These reasons are known by people working in some of the largest and most authoritative institutions in the world, which is why you see the World Bank, the International Monetary Fund, and OECD, as well as ExxonMobil, Goldman Sachs, and other corporates pushing this agenda. What I have written in these three posts is not particularly controversial. But there is a long way to go to make the world accountable for progress. We have sat by for 50 years waiting for corporations to open up equal employment paths for women, for example, and we still have a drastically lop-sided workplace. In developing countries, there are still basic rights to be won or enforced (the right to have your own bank account or own property, for instance) and local resistance to rights for women can be intense.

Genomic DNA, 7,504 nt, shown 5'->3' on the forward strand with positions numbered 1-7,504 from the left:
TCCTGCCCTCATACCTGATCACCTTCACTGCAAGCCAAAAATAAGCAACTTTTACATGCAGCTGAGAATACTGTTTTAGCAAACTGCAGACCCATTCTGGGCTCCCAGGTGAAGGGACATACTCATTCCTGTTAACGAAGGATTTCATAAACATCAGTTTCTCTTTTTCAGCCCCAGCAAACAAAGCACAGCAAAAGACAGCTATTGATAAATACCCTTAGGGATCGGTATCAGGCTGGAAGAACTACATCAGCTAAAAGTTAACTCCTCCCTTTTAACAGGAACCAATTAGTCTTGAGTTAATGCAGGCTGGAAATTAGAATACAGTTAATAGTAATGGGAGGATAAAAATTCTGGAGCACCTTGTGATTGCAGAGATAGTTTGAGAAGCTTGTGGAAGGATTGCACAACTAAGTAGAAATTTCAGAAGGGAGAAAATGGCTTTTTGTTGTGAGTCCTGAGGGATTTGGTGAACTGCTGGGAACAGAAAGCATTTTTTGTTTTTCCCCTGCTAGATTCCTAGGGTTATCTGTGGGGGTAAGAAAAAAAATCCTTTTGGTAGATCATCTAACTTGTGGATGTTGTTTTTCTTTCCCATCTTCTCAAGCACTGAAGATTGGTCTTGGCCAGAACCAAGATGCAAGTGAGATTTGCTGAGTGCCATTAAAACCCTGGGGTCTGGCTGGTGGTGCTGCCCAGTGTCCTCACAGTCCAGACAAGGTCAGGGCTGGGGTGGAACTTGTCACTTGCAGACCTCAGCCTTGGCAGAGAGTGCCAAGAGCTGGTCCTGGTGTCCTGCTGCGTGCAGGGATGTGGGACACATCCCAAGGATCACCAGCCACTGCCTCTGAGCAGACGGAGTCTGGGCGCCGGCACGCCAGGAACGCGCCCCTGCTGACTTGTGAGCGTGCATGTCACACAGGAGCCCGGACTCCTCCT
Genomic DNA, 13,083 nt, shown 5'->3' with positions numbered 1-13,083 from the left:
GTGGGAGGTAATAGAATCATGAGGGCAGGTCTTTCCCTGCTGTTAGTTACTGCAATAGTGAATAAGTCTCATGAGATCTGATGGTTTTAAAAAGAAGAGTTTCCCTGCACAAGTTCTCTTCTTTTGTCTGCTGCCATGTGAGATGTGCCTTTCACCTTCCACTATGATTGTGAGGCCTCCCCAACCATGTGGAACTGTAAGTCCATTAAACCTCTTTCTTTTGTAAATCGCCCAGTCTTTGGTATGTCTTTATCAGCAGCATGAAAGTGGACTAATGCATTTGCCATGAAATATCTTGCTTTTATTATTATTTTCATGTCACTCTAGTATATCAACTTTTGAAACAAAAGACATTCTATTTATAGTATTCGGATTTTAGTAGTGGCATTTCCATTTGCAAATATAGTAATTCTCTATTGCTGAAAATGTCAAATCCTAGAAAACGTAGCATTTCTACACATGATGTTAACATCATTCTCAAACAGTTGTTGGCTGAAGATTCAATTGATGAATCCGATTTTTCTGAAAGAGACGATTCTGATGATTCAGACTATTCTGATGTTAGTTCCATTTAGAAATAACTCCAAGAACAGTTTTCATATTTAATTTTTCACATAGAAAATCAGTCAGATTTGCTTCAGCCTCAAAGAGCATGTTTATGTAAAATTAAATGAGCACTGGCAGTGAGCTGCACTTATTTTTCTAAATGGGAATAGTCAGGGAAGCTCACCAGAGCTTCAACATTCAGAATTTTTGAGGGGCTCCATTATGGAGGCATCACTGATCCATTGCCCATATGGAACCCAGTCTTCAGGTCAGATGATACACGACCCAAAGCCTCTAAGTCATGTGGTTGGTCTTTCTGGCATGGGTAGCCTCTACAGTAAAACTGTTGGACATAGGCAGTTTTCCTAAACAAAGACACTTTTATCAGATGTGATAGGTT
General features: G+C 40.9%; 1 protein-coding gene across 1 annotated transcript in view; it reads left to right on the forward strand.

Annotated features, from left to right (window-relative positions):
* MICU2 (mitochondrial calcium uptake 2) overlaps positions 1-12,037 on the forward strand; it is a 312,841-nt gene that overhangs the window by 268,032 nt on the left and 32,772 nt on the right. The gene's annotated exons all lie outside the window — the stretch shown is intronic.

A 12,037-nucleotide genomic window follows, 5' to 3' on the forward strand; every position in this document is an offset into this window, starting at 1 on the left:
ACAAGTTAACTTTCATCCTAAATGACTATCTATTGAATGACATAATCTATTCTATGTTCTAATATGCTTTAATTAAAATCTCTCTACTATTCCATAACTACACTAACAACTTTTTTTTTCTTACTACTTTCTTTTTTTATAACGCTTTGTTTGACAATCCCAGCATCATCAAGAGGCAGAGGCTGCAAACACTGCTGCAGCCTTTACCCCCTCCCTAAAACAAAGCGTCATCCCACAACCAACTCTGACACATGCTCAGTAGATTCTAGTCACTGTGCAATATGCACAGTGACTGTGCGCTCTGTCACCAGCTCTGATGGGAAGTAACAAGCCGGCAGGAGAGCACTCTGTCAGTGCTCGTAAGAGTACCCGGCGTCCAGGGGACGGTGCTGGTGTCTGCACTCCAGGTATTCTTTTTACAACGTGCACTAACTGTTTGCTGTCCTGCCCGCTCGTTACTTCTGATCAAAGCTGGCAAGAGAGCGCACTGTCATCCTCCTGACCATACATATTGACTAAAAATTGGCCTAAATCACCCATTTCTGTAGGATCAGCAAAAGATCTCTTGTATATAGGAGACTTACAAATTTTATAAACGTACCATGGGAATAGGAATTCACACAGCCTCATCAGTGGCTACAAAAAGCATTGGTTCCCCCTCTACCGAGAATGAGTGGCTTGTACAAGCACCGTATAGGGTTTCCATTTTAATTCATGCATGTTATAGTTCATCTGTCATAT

So, this is why it is important to get behind the movement to ensure women’s economic empowerment is on the next round of the United Nations’ economic development goals. The list of items that is finally ratified by the UN will have resources and attention–and every nation will have to report their progress against the goals. If you want to help, click here for more information or just sign here.
All the “Three Good Reasons” posts can be accessed here, along with the introduction: